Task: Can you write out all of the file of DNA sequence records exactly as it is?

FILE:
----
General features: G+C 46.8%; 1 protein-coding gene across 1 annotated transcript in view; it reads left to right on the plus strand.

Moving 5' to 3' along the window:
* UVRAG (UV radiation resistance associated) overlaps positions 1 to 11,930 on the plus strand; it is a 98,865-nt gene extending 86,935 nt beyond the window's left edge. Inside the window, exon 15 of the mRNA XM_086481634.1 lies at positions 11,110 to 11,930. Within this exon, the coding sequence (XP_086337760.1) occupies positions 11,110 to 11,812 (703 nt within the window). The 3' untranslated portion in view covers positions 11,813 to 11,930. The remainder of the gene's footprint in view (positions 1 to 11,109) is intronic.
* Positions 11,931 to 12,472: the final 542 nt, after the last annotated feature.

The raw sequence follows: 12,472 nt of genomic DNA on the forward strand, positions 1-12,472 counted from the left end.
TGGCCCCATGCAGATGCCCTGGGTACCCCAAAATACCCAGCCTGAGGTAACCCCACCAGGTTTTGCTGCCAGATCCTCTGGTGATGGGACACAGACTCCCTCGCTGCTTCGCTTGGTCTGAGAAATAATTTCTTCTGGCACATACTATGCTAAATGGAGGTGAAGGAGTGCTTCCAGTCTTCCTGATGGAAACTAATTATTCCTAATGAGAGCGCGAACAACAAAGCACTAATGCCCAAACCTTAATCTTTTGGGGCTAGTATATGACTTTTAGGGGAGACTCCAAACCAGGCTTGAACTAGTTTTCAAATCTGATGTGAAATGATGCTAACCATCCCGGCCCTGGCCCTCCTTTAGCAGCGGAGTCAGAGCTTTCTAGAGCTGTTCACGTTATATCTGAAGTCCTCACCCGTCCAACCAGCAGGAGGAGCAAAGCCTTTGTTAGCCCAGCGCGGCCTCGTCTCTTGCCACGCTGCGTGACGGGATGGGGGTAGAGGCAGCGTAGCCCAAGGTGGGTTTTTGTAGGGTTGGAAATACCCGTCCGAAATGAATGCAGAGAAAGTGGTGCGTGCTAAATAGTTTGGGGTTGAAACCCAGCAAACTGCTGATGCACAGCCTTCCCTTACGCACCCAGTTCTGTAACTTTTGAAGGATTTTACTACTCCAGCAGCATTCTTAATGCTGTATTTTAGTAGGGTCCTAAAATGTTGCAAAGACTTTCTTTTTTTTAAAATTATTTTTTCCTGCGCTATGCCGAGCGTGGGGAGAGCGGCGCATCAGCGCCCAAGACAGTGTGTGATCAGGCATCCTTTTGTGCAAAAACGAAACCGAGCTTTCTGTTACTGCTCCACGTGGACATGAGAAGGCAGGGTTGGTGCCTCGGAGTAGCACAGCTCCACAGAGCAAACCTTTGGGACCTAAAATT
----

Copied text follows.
General features: G+C 46.8%; 1 protein-coding gene across 1 annotated transcript in view; it reads left to right on the plus strand.

Moving 5' to 3' along the window:
* UVRAG (UV radiation resistance associated) overlaps positions 1 to 11,930 on the plus strand; it is a 98,865-nt gene extending 86,935 nt beyond the window's left edge. Inside the window, exon 15 of the mRNA XM_086481634.1 lies at positions 11,110 to 11,930. Within this exon, the coding sequence (XP_086337760.1) occupies positions 11,110 to 11,812 (703 nt within the window). The 3' untranslated portion in view covers positions 11,813 to 11,930. The remainder of the gene's footprint in view (positions 1 to 11,109) is intronic.
* Positions 11,931 to 12,472: the final 542 nt, after the last annotated feature.

The raw sequence follows: 12,472 nt of genomic DNA on the forward strand, positions 1-12,472 counted from the left end.
TGGCCCCATGCAGATGCCCTGGGTACCCCAAAATACCCAGCCTGAGGTAACCCCACCAGGTTTTGCTGCCAGATCCTCTGGTGATGGGACACAGACTCCCTCGCTGCTTCGCTTGGTCTGAGAAATAATTTCTTCTGGCACATACTATGCTAAATGGAGGTGAAGGAGTGCTTCCAGTCTTCCTGATGGAAACTAATTATTCCTAATGAGAGCGCGAACAACAAAGCACTAATGCCCAAACCTTAATCTTTTGGGGCTAGTATATGACTTTTAGGGGAGACTCCAAACCAGGCTTGAACTAGTTTTCAAATCTGATGTGAAATGATGCTAACCATCCCGGCCCTGGCCCTCCTTTAGCAGCGGAGTCAGAGCTTTCTAGAGCTGTTCACGTTATATCTGAAGTCCTCACCCGTCCAACCAGCAGGAGGAGCAAAGCCTTTGTTAGCCCAGCGCGGCCTCGTCTCTTGCCACGCTGCGTGACGGGATGGGGGTAGAGGCAGCGTAGCCCAAGGTGGGTTTTTGTAGGGTTGGAAATACCCGTCCGAAATGAATGCAGAGAAAGTGGTGCGTGCTAAATAGTTTGGGGTTGAAACCCAGCAAACTGCTGATGCACAGCCTTCCCTTACGCACCCAGTTCTGTAACTTTTGAAGGATTTTACTACTCCAGCAGCATTCTTAATGCTGTATTTTAGTAGGGTCCTAAAATGTTGCAAAGACTTTCTTTTTTTTAAAATTATTTTTTCCTGCGCTATGCCGAGCGTGGGGAGAGCGGCGCATCAGCGCCCAAGACAGTGTGTGATCAGGCATCCTTTTGTGCAAAAACGAAACCGAGCTTTCTGTTACTGCTCCACGTGGACATGAGAAGGCAGGGTTGGTGCCTCGGAGTAGCACAGCTCCACAGAGCAAACCTTTGGGACCTAAAATT